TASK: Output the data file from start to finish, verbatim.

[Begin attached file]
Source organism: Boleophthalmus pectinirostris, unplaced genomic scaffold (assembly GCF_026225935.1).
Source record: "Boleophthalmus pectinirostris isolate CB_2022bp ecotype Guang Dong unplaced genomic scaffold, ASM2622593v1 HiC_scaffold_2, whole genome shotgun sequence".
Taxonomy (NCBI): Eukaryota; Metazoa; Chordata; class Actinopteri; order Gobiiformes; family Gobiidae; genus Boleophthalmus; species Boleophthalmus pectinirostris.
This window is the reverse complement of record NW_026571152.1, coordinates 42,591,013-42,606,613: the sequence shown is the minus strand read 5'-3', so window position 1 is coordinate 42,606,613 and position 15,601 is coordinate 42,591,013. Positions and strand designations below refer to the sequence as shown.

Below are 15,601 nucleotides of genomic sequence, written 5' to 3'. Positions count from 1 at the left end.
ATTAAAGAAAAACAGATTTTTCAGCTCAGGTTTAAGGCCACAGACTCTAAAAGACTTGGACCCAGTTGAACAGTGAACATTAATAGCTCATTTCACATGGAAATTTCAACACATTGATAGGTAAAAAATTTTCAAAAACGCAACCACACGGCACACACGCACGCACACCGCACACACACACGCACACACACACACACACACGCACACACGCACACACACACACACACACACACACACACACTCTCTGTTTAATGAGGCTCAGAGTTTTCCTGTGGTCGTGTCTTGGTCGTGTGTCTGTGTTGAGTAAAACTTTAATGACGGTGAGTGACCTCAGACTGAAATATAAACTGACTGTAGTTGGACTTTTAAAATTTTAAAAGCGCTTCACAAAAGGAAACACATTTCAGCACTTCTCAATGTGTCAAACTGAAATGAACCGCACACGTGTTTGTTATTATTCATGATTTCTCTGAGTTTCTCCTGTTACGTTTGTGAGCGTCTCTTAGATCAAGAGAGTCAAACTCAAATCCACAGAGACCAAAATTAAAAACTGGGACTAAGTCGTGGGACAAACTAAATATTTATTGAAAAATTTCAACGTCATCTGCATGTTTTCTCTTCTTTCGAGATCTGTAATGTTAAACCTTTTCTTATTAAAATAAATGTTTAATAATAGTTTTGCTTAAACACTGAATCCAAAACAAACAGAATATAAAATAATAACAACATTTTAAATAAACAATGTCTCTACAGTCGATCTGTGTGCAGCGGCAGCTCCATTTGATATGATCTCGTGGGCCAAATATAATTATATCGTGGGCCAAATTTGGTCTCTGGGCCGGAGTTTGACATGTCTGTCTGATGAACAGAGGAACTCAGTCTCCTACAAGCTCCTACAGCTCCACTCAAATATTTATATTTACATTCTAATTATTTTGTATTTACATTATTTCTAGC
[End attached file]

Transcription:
Source organism: Boleophthalmus pectinirostris, unplaced genomic scaffold (assembly GCF_026225935.1).
Source record: "Boleophthalmus pectinirostris isolate CB_2022bp ecotype Guang Dong unplaced genomic scaffold, ASM2622593v1 HiC_scaffold_2, whole genome shotgun sequence".
Taxonomy (NCBI): Eukaryota; Metazoa; Chordata; class Actinopteri; order Gobiiformes; family Gobiidae; genus Boleophthalmus; species Boleophthalmus pectinirostris.
This window is the reverse complement of record NW_026571152.1, coordinates 42,591,013-42,606,613: the sequence shown is the minus strand read 5'-3', so window position 1 is coordinate 42,606,613 and position 15,601 is coordinate 42,591,013. Positions and strand designations below refer to the sequence as shown.

Below are 15,601 nucleotides of genomic sequence, written 5' to 3'. Positions count from 1 at the left end.
ATTAAAGAAAAACAGATTTTTCAGCTCAGGTTTAAGGCCACAGACTCTAAAAGACTTGGACCCAGTTGAACAGTGAACATTAATAGCTCATTTCACATGGAAATTTCAACACATTGATAGGTAAAAAATTTTCAAAAACGCAACCACACGGCACACACGCACGCACACCGCACACACACACGCACACACACACACACACACGCACACACGCACACACACACACACACACACACACACACACTCTCTGTTTAATGAGGCTCAGAGTTTTCCTGTGGTCGTGTCTTGGTCGTGTGTCTGTGTTGAGTAAAACTTTAATGACGGTGAGTGACCTCAGACTGAAATATAAACTGACTGTAGTTGGACTTTTAAAATTTTAAAAGCGCTTCACAAAAGGAAACACATTTCAGCACTTCTCAATGTGTCAAACTGAAATGAACCGCACACGTGTTTGTTATTATTCATGATTTCTCTGAGTTTCTCCTGTTACGTTTGTGAGCGTCTCTTAGATCAAGAGAGTCAAACTCAAATCCACAGAGACCAAAATTAAAAACTGGGACTAAGTCGTGGGACAAACTAAATATTTATTGAAAAATTTCAACGTCATCTGCATGTTTTCTCTTCTTTCGAGATCTGTAATGTTAAACCTTTTCTTATTAAAATAAATGTTTAATAATAGTTTTGCTTAAACACTGAATCCAAAACAAACAGAATATAAAATAATAACAACATTTTAAATAAACAATGTCTCTACAGTCGATCTGTGTGCAGCGGCAGCTCCATTTGATATGATCTCGTGGGCCAAATATAATTATATCGTGGGCCAAATTTGGTCTCTGGGCCGGAGTTTGACATGTCTGTCTGATGAACAGAGGAACTCAGTCTCCTACAAGCTCCTACAGCTCCACTCAAATATTTATATTTACATTCTAATTATTTTGTATTTACATTATTTCTAGC